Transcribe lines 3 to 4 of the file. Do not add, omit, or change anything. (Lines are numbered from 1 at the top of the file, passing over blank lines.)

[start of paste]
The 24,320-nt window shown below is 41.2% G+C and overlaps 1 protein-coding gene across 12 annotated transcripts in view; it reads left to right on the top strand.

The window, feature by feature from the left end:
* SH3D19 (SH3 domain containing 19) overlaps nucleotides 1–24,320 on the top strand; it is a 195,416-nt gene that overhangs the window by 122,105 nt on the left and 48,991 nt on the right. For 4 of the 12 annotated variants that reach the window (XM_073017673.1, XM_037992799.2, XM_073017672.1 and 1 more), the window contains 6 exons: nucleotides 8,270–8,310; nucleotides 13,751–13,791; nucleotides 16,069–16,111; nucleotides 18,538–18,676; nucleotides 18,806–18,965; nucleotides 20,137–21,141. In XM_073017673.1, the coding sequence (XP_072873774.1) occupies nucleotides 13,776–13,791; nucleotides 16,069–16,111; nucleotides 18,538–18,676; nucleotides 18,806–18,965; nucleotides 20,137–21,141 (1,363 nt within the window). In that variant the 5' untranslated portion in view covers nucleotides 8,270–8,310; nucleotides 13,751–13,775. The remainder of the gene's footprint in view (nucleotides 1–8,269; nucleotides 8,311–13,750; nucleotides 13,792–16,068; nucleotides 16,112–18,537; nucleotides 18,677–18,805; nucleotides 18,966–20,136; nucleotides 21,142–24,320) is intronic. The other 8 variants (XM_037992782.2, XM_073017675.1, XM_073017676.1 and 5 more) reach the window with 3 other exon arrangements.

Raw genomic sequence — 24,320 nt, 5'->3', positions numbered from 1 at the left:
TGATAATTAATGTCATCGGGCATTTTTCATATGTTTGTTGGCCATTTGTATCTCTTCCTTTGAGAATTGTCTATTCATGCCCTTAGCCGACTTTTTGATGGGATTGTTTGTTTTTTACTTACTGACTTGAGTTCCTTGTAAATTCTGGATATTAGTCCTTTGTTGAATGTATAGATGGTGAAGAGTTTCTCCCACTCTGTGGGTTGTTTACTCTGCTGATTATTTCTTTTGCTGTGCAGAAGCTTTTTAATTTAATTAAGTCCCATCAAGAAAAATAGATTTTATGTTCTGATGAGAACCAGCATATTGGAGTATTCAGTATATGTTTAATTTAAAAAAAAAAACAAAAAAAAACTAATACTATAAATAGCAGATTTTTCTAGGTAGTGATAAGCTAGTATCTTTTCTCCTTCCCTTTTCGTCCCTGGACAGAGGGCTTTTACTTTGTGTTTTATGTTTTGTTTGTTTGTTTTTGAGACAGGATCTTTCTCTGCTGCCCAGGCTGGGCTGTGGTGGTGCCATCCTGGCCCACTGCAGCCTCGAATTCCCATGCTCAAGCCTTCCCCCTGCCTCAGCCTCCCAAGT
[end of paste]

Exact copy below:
* SH3D19 (SH3 domain containing 19) overlaps nucleotides 1–24,320 on the top strand; it is a 195,416-nt gene that overhangs the window by 122,105 nt on the left and 48,991 nt on the right. For 4 of the 12 annotated variants that reach the window (XM_073017673.1, XM_037992799.2, XM_073017672.1 and 1 more), the window contains 6 exons: nucleotides 8,270–8,310; nucleotides 13,751–13,791; nucleotides 16,069–16,111; nucleotides 18,538–18,676; nucleotides 18,806–18,965; nucleotides 20,137–21,141. In XM_073017673.1, the coding sequence (XP_072873774.1) occupies nucleotides 13,776–13,791; nucleotides 16,069–16,111; nucleotides 18,538–18,676; nucleotides 18,806–18,965; nucleotides 20,137–21,141 (1,363 nt within the window). In that variant the 5' untranslated portion in view covers nucleotides 8,270–8,310; nucleotides 13,751–13,775. The remainder of the gene's footprint in view (nucleotides 1–8,269; nucleotides 8,311–13,750; nucleotides 13,792–16,068; nucleotides 16,112–18,537; nucleotides 18,677–18,805; nucleotides 18,966–20,136; nucleotides 21,142–24,320) is intronic. The other 8 variants (XM_037992782.2, XM_073017675.1, XM_073017676.1 and 5 more) reach the window with 3 other exon arrangements.

Raw genomic sequence — 24,320 nt, 5'->3', positions numbered from 1 at the left: